Olympics: Ministers seek to boost 'patchy' sports provision

 

Hunt: "It's important to have some perspective - we're third in the medals table"

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School sports provision is "patchy" and ministers want to boost participation on the back of Team GB's Olympic success, the culture secretary says.

Jeremy Hunt said ministers wanted to ensure the "best examples are spread throughout the country" and have backed an Olympic-style event for schools.

His comments come after the British Olympic Association (BOA) called for a "step change" in sports policy.

Meanwhile, GB's showjumpers have won gold after a jump-off with the Dutch.

The four-man team - Nick Skelton, Ben Maher, Scott Brash and Peter Charles - secured Great Britain's first showjumping gold since the 1952 Helsinki Games by posting the best three scores out of four.

Team GB gymnast Beth Tweddle earlier won a bronze medal in the uneven bars final.

The 27-year old has held four world titles and is the most decorated British gymnast but this final is likely to be her last appearance at international level.

Elsewhere, a 34-year old man has pleaded not guilty to a public order offence, after a bottle was thrown onto the track at the start of the men's Olympic 100m final on Sunday.

Ashley Gill-Webb, from South Milford near Leeds, was granted conditional bail at Stratford Magistrates' Court and told he would face trial at Thames Magistrates' Court on 3 September.

Olympic legacy

Speaking on BBC Breakfast, Mr Hunt, said "primary schools is where it all starts and catching people young is incredibly important" but he accepted pupils faced "an element of luck", for example in terms of having an inspirational teacher.

"At the moment school sport provision is patchy in some places and we need to do what we can to make sure that the very best examples are spread throughout the whole country and this is absolutely going to be a focus over the next few months and one of the things we really want to take away from these Games," he said.

Olympics coverage online

Olympics images

The Department for Education allocates funding for school sports provision in England, while the devolved administrations take on the responsibility in Northern Ireland, Scotland and Wales.

Downing Street said the government was committed to ensuring the Games had a lasting legacy and was spending £1bn on a five-year youth sports strategy.

Asked whether the funding for grassroots sports would remain the same, a spokesman said it did not intend to "conduct a spending review now".

Liz Nicholl, chief executive of UK Sport, the body responsible for allocating public funding to elite athletes, told the BBC the success of any high performance system "depends on the right level of investment".

"We can provide those inspirational moments through the success of the athletes in order to inspire the youngsters, but we do have to invest in schools, in teachers, in coaches, in talent to achieve that success," she added.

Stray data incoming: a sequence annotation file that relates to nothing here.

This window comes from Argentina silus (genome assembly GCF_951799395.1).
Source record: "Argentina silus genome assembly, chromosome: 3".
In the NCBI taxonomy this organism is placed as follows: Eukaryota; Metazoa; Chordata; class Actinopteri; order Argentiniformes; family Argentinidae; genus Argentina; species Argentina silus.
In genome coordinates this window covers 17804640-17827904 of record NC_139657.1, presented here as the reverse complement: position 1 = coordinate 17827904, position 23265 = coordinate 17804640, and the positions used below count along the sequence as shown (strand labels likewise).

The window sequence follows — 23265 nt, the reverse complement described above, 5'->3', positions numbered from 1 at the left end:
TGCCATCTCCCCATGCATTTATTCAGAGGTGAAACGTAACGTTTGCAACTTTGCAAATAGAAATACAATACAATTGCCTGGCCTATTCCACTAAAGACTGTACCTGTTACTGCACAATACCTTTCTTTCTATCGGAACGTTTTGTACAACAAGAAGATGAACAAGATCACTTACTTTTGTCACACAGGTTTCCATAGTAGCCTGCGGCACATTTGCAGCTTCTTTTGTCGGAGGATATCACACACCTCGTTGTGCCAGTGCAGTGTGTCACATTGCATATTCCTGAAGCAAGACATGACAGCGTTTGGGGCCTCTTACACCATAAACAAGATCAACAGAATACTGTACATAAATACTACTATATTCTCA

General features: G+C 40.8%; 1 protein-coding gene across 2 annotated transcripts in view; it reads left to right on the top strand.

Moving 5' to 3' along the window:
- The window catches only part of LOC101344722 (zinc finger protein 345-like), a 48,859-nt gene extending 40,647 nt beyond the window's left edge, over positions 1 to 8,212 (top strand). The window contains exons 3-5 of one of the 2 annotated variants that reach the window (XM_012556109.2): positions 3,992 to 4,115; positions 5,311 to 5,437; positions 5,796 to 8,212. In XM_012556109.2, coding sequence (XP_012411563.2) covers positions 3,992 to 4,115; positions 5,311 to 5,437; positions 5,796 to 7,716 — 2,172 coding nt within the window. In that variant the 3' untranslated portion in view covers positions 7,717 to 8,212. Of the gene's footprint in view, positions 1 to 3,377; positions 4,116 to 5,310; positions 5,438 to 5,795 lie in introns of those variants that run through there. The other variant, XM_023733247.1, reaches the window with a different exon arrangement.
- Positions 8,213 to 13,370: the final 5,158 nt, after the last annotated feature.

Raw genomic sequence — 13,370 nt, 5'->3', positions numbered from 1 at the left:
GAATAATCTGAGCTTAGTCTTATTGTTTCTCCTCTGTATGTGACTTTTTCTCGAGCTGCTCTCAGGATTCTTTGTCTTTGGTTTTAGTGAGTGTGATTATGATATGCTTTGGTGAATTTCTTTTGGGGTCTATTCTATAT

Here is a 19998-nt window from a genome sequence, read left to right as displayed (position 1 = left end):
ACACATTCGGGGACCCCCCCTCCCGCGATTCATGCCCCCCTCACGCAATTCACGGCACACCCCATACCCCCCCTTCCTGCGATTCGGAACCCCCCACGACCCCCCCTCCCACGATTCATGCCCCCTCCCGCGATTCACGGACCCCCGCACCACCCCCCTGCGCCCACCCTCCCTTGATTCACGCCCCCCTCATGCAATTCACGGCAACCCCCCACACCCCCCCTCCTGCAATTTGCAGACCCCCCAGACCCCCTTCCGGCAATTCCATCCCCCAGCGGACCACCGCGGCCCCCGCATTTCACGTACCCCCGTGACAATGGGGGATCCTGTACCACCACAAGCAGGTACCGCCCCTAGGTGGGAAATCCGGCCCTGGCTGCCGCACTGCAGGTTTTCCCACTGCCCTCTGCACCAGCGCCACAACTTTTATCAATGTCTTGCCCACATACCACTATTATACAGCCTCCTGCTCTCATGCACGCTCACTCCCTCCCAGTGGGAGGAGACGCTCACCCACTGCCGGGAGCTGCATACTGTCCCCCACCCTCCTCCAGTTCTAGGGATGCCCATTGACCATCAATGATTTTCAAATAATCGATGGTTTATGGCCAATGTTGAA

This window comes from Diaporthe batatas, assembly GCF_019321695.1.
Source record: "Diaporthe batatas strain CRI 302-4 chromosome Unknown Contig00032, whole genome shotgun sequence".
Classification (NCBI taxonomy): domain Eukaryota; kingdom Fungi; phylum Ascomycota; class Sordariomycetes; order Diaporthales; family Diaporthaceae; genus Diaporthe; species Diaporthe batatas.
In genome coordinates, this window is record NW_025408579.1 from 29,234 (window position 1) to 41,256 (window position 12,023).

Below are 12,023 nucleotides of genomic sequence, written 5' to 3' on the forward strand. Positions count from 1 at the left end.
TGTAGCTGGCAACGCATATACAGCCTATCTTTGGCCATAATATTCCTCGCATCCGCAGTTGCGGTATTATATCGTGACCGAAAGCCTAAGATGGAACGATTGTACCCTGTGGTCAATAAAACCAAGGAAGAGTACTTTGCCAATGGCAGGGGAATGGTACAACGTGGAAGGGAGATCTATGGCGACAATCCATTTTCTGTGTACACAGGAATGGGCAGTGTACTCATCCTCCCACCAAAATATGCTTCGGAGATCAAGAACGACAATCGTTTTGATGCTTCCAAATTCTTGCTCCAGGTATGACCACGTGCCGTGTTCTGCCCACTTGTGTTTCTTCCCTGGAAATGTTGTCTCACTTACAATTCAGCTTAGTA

Labour says coalition cuts have "destroyed" its efforts.

In other developments:

The weekend saw Team GB pick up eight gold medals after wins for the likes of Andy Murray in tennis and Jessica Ennis in the heptathlon.

Lord Moynihan said inspiration needed to be "translated into participation".

Olympic TV viewing figures

  • 20 million people watched Usain Bolt retain the 100m title - the highest audience of the live sporting action so far
  • Mo Farah's 10,000 metre triumph peaked at 17.1 million
  • The climax of the heptathlon with Jessica Ennis taking gold pulled in an audience of 16.3 million
  • Swimmer Rebecca Adlington's bronze in the 800m final attracted an audience of 11.3 million
  • Andy Murray's win over Roger Federer at Wimbledon - to clinch gold in the men's singles tennis - was seen by a peak audience of 10.7 million
  • The Olympics Opening Ceremony peaked at 26.9 million at 9.45pm, with over 20 million people still watching at midnight

Mr Hunt told the BBC Team GB was third in the Olympics medals table and this showed the model of funding sport through the National Lottery set up by the Tories in the 1990s had been a "great success".

He said "other countries are now looking at our sport funding model and seeing what they can learn".

He said the School Games, which saw primaries and secondaries from across the UK compete against each other at the Olympic Park in May, attracted about half of all schools.

Former sports minister Richard Caborn said Lord Moynihan had overlooked Labour's investment in sport.

Lord Coe, London 2012 chairman, told a news conference that "solid and strong legacy foundations" were in now place and the government needed to "recognise that this is a once-in-a-lifetime opportunity" to capitalise on the increase in sporting interest.

The double Olympic gold medal winner said he was initially inspired to take up running by a geography teacher who "spotted in me clearly a talent that wasn't being fully expressed on the football pitch or the rugby pitch".

 

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  • rate this
    0

    Comment number 437.

    schools will never create sport stars of the future unless they bring back extra curricular sports activities like we had twenty years ago.

  • rate this
    0

    Comment number 436.

    Does this mean we're going back to having winners and losers again?

  • rate this
    +1

    Comment number 435.

    Why do people think ALL kids like SPORT at school. I hated it and I know alot of people hated it. I was put in goal for Hockey. I used to get out of the way when I saw them all come towards me, I could not care less who got a goal.

  • rate this
    +4

    Comment number 434.

    Forget the Olympics & winning medals

    Forget the politics

    Forget what academics say about competition being counter-productive

    Forget what the H&S hand-wringers say about contact sports

    Just get kids out playing games and enjoying themselves.
    The occasional sprain, bruise or abrasion is all part of it.